I just asked myself one question: would I be happy if Outlook stopped publication? I certainly would not. It has offered space for the voices of the people on the margins; for contentious issues, including attacks on our secular fabric; exposing scams not highlighted in popular media, often overriding corporate interest. Exposing truth through disclosure is tough business, but Outlook has survived.
In the majoritarian democracy India is threatening to become, it may often be difficult to speak truth to power. But then isn’t that the business of good journalism? Those who craft information must have an obligation to report the truth, without any fear and prejudice, or else all is lost. Outlook takes its role as the “fourth estate” in a democracy seriously, and continues to critique the establishment in the rapidly dwindling species of “independent journalism”. Yet there is a critique that it does sometimes let the logical trajectory stop half way. Let us remind ourselves that the elected government lasts but five years and that Outlook and citizens—the reading public and beyond—must promote a just system and the rule of law for many more!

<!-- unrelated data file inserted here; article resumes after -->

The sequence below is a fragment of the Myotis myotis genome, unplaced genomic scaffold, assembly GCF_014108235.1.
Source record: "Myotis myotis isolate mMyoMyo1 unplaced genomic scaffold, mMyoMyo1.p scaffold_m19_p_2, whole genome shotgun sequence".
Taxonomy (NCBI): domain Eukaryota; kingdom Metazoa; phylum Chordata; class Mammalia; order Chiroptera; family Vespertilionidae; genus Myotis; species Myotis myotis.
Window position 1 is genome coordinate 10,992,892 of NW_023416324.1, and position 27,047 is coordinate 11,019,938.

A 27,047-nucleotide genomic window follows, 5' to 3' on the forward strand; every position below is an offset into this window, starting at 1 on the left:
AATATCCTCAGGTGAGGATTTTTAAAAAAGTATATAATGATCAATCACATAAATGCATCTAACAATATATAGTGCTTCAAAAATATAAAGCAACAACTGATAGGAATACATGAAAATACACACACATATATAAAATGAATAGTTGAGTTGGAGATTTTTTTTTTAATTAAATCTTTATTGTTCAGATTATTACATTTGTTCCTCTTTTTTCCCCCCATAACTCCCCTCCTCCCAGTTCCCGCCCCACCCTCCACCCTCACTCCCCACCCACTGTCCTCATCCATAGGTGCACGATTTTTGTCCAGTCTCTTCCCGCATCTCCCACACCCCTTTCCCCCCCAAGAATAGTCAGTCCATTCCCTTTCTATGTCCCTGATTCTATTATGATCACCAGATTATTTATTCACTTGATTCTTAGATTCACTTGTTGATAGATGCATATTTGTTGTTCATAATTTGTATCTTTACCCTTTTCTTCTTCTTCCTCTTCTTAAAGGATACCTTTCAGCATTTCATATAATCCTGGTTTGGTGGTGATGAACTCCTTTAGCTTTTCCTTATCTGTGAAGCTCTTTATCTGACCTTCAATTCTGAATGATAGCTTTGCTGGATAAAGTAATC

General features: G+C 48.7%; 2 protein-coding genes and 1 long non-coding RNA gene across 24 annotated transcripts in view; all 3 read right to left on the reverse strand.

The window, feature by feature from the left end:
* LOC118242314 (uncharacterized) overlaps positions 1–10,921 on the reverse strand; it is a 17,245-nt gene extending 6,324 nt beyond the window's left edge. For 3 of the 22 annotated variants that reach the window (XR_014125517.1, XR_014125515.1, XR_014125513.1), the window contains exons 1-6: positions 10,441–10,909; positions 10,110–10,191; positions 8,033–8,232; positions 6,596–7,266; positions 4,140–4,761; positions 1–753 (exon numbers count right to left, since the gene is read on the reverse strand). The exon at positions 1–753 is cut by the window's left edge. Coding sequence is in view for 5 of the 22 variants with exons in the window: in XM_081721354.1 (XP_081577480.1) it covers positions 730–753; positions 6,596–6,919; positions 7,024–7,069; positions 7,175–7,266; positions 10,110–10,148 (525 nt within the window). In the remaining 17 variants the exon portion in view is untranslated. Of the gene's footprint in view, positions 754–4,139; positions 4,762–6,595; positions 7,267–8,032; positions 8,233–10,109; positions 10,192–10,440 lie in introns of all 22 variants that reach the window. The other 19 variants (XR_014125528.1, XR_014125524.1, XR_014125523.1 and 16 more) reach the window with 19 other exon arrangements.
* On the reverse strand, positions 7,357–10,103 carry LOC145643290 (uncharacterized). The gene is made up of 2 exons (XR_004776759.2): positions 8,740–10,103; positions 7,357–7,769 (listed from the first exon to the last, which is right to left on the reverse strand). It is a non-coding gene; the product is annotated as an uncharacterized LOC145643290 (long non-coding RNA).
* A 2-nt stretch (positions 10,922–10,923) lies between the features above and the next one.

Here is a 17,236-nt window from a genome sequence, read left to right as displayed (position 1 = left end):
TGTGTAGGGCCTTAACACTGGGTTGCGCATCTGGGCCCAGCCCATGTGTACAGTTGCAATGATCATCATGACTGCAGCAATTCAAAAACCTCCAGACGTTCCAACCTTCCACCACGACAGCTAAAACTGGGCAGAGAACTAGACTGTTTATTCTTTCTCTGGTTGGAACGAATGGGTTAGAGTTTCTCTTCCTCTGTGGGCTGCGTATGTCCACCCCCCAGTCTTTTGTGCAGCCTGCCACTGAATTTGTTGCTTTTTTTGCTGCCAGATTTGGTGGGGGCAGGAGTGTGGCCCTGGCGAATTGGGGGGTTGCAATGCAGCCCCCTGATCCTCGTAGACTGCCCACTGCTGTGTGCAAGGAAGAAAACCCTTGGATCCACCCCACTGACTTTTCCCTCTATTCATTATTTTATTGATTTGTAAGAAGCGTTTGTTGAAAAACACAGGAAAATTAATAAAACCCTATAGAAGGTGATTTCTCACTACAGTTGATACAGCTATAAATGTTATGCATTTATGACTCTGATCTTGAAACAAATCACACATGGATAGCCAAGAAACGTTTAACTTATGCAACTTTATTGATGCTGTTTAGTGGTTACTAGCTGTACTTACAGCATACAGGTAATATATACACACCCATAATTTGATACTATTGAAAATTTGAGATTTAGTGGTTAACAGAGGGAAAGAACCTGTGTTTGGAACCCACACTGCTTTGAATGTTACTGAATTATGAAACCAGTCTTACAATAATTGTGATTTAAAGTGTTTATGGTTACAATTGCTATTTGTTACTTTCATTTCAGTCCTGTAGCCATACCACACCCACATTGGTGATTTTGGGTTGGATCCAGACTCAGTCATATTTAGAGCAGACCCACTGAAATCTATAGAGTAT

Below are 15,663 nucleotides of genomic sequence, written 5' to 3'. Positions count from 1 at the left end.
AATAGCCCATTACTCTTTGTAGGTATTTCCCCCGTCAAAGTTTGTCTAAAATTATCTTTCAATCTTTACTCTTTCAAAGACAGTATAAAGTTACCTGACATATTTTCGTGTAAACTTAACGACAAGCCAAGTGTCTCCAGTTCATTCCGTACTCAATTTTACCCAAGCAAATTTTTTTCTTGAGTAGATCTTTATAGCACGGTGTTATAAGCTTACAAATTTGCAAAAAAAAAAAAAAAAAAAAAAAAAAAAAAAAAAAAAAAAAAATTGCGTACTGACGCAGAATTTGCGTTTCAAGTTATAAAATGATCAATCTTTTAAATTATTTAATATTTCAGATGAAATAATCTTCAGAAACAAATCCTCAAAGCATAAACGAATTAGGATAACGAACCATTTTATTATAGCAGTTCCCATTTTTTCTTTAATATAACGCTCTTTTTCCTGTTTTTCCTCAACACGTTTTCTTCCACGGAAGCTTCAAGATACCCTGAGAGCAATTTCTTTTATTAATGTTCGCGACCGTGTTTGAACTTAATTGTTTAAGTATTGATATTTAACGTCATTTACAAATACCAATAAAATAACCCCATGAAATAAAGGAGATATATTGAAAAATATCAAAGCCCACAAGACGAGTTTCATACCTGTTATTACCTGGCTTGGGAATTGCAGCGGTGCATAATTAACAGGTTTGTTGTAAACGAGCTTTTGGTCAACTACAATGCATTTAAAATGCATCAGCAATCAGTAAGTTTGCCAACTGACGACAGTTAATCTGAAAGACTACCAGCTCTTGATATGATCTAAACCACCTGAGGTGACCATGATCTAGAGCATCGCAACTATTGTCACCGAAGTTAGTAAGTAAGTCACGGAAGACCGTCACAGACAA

(Aruna Roy is a bureaucrat-turned-political & social activist.)
Outlook invites readers to take part in its 20th anniversary celebrations. Send us your bouquets and, more importantly, your brickbats. E-mail your entry to editor [AT] outlookindia [DOT] com